My dad is a teacher at the high school I went to, and on Wednesday he's hosting the faculty Christmas party at our house (technically it's a "holiday" party, but cm'on, who are we kidding?). This means that tomorrow at 3:12 when school lets out, a large group of my former teachers will descend on my house, bringing booze and (hopefully) cookies. I plan to hide for the duration of the party. However, before I lock myself in my room, I will take 5 minutes to cook up some of the gyoza I made the other day for my old high school teachers to nosh on. At potluck-style parties like this one, there is a tendency for everyone to bring sweets, leading to a serious lack in savory foodstuffs. This easy, make-ahead recipe will help solve this common problem and impress your guests, whether they used to assign you homework or not.

*makes about 50 gyoza


1 lb extra lean ground pork
2 tsp ground ginger
2 tsp vinegar
3 tbsp soy sauce
3 brussels sprouts, very thinly sliced
2 green onions, chopped into thin rounds
2 tbsp chopped cilantro
2 cloves garlic, crushed
1 tbsp sesame oil

About 50 storebought round wonton wrappers
1 tbsp vegetable oil for frying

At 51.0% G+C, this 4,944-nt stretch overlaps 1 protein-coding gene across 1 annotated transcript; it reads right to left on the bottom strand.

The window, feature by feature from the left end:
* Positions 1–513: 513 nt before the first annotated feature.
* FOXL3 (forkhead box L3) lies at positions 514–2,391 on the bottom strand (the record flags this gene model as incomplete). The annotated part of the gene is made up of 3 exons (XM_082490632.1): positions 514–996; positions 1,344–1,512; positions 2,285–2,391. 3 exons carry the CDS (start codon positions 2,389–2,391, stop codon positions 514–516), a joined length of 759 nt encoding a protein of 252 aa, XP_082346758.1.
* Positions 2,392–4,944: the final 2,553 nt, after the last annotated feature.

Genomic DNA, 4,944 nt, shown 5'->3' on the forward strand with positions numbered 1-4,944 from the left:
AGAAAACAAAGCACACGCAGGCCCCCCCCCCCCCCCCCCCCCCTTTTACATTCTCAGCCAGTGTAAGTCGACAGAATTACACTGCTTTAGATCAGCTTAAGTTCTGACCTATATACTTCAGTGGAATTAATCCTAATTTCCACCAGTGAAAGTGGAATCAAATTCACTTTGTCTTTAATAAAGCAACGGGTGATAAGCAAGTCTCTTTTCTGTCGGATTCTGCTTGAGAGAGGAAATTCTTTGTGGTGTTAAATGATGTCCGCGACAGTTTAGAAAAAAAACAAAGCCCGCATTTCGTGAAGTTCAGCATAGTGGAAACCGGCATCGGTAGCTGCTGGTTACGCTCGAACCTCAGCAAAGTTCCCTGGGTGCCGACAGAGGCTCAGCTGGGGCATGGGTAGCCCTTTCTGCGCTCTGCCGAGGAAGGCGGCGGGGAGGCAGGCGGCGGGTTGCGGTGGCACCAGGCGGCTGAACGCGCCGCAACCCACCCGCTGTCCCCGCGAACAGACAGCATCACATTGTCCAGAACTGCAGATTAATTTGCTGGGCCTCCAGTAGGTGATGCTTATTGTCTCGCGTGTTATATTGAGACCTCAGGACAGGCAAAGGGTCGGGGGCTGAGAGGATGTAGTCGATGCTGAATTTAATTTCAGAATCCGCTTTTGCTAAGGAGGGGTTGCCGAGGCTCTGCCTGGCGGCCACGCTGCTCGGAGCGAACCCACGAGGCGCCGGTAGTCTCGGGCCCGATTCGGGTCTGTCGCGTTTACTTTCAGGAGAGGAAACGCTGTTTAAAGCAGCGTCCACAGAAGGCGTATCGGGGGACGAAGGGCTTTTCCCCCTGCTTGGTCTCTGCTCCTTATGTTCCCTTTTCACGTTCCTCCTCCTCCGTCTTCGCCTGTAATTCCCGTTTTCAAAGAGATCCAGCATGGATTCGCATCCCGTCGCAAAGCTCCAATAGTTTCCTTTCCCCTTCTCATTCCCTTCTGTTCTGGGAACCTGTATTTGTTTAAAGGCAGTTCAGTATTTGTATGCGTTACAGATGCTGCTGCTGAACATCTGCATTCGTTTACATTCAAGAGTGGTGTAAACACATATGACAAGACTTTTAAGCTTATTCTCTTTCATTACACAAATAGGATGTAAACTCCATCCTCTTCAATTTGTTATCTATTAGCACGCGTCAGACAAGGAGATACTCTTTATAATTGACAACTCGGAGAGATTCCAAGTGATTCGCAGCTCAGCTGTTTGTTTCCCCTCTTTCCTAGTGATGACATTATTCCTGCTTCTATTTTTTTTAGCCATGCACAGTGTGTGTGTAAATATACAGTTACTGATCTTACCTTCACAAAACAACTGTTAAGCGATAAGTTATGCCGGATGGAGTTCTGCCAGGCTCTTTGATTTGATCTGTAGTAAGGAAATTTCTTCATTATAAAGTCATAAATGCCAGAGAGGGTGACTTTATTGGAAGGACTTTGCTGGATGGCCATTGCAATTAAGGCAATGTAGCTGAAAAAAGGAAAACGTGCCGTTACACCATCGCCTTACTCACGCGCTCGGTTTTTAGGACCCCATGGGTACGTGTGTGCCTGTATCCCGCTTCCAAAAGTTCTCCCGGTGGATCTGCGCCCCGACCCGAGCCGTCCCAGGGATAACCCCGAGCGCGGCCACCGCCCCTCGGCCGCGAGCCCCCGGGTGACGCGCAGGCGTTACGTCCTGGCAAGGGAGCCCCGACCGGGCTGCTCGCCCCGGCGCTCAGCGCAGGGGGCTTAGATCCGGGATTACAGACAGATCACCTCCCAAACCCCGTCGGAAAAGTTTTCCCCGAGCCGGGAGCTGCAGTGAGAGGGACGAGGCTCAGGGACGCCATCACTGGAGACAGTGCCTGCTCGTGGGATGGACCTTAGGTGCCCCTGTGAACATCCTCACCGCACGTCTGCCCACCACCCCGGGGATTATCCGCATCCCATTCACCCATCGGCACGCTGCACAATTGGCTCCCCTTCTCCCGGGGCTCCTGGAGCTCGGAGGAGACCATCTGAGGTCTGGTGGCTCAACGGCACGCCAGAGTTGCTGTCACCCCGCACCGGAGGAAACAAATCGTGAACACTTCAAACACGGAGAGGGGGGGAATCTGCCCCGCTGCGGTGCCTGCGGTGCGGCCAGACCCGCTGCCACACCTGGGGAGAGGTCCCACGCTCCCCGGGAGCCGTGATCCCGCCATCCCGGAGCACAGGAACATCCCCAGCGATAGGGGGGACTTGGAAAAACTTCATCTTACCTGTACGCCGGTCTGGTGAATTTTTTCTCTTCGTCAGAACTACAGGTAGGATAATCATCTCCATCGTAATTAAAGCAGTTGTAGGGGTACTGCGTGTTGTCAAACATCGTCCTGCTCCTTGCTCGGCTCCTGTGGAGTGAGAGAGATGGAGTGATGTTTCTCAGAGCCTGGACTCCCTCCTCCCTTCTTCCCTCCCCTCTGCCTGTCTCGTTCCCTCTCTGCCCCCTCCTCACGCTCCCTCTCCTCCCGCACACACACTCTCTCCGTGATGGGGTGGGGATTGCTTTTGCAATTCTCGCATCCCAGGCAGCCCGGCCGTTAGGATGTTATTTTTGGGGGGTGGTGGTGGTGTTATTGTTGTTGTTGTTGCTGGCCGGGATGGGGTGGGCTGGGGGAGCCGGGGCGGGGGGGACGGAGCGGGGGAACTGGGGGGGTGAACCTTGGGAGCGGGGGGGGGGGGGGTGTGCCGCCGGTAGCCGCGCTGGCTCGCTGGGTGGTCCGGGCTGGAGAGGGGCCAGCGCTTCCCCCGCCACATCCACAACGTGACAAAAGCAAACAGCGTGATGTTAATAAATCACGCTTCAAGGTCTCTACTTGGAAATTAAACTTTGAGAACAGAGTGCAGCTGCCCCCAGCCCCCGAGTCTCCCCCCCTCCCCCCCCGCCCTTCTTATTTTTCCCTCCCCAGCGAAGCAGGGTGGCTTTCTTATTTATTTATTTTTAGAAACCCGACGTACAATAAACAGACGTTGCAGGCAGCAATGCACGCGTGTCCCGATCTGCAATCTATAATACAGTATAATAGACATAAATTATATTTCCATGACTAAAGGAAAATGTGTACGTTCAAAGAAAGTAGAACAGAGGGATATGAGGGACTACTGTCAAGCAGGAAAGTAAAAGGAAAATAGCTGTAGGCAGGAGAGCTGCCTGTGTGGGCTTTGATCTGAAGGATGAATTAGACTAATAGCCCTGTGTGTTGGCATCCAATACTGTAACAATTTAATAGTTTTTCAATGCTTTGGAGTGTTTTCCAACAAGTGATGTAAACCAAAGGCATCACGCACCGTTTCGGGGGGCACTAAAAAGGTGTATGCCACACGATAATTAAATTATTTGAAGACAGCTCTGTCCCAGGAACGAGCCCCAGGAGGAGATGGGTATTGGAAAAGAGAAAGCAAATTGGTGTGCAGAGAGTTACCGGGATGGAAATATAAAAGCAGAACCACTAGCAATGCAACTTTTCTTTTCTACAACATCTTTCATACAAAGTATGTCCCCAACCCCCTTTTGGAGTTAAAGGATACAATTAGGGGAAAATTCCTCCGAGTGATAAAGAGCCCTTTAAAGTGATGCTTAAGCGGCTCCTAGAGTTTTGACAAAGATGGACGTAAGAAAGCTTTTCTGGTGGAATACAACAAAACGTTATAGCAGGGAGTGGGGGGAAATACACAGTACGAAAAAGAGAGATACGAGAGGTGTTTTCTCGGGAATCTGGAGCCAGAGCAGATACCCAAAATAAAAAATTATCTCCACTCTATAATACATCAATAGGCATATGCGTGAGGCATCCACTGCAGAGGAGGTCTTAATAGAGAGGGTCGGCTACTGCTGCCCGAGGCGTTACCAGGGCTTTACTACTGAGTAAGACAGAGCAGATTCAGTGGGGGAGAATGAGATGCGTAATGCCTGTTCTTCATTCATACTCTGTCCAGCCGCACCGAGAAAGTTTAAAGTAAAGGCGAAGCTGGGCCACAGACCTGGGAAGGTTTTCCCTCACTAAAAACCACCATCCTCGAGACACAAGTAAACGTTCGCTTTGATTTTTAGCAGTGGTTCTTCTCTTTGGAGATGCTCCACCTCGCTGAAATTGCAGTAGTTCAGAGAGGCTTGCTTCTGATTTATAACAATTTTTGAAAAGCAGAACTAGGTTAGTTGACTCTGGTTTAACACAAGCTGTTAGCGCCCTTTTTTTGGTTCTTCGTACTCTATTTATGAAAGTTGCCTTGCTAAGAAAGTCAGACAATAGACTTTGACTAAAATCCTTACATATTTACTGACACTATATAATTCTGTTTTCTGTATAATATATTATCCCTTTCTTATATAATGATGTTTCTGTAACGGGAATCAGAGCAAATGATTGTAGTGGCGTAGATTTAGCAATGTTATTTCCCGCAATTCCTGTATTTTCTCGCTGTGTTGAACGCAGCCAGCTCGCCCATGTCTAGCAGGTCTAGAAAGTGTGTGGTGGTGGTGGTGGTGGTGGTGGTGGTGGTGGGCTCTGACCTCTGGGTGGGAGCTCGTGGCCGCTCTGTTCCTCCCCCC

1/2 cup water for steaming

    In a large bowl, combine the ingredients for the filling. Stir vigorously to completely break up the ground pork and fully incorporate all the ingredients. Now take a wonton wrapper in the palm of one hand:

Put a spoonful of filling in the middle:

Dip a finger from the other hand in a cup of water, and trace your finger around the edge of the wonton wrapper to moisten it. Now press the two sides of the wrapper together.

Working out from the center, press the edges together and crimp them.

Repeat this process until you have used up all the filling.

To cook the gyoza, heat 1 tbsp vegetable oil in a large skillet until the oil spreads out across the surface of the pan. Place gyoza in the hot oil so that they are not touching each other (you will probably have to do several batches). Fry the gyoza on one side until golden. Now pour in 1/2 cup water, cover the pan and reduce the heat to medium low. Steam the gyoza for about five minutes, until the wrappers are soft and the filling is fully cooked. Enjoy!

If you wish to freeze the gyoza to cook at a later time, make sure you freeze them so they are not touching. The first batch of gyoza I made, I froze so that they  were touching. When the time came that I wanted to cook them, they stuck together like a high school clique at the homecoming dance, and I ended up with this:

  A delicious mess.